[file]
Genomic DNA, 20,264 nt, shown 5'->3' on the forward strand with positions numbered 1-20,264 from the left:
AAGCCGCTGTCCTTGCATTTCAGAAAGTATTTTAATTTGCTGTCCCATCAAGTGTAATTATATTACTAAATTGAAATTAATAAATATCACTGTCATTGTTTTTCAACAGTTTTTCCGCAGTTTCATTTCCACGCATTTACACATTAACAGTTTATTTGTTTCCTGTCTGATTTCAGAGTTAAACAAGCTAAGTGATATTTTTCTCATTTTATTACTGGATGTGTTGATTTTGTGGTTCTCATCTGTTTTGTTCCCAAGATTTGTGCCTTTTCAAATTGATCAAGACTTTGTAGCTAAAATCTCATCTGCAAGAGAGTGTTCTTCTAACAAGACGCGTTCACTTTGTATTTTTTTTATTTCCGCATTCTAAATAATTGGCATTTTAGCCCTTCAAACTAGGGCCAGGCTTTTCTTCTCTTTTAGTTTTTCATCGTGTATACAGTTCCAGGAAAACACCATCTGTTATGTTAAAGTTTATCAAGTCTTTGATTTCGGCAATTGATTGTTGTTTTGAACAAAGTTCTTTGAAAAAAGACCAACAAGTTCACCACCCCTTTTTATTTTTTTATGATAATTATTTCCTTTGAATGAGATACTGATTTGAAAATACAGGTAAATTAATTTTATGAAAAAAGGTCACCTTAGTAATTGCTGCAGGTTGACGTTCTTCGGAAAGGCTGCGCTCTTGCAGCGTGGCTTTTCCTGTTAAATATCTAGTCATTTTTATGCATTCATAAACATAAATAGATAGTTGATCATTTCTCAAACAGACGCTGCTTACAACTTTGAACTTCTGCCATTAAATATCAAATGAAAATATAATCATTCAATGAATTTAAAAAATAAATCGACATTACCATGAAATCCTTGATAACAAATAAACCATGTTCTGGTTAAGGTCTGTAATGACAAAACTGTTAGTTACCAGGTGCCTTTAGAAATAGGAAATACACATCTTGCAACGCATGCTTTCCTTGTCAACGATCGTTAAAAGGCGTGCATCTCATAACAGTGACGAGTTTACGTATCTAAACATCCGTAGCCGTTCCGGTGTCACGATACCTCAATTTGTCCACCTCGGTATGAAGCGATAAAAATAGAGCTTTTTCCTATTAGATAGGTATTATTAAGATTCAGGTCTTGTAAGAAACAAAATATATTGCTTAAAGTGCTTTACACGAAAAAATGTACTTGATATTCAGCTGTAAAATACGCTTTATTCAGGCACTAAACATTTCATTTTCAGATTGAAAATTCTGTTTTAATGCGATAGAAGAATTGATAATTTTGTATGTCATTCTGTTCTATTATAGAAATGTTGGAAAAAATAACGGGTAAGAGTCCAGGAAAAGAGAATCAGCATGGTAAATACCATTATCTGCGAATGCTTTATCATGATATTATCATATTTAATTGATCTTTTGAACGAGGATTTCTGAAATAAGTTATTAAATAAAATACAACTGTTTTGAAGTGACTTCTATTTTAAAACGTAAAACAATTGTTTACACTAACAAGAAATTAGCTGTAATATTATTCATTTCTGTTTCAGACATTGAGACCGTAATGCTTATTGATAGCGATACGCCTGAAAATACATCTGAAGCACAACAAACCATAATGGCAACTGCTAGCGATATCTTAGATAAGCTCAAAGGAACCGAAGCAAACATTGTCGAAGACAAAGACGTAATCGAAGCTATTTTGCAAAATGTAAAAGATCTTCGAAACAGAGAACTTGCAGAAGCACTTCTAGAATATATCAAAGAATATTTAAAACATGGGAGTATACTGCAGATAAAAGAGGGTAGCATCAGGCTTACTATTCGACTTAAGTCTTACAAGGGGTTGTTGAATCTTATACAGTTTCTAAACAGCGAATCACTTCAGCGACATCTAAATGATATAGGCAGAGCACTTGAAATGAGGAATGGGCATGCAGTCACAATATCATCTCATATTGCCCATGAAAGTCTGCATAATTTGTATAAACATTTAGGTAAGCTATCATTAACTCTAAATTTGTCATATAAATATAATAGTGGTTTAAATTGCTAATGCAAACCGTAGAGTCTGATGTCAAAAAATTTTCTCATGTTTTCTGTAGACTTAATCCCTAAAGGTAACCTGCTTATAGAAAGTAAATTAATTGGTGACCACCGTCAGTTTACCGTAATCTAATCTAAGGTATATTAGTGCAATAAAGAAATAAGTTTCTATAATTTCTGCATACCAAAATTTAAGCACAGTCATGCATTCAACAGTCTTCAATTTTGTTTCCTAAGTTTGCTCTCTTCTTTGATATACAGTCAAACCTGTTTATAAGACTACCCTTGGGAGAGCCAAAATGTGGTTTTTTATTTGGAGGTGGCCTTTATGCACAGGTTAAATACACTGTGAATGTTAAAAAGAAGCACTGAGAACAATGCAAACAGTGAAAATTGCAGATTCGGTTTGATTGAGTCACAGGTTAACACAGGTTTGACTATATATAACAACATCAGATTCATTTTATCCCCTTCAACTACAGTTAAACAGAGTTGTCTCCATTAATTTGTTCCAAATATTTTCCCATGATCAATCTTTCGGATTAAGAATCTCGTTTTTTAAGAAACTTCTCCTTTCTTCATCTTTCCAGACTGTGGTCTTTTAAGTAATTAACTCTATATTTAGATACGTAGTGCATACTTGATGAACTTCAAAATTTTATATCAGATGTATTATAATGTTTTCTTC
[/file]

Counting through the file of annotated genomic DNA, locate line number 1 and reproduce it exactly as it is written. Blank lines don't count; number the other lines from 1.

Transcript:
Genomic DNA, 20,264 nt, shown 5'->3' on the forward strand with positions numbered 1-20,264 from the left: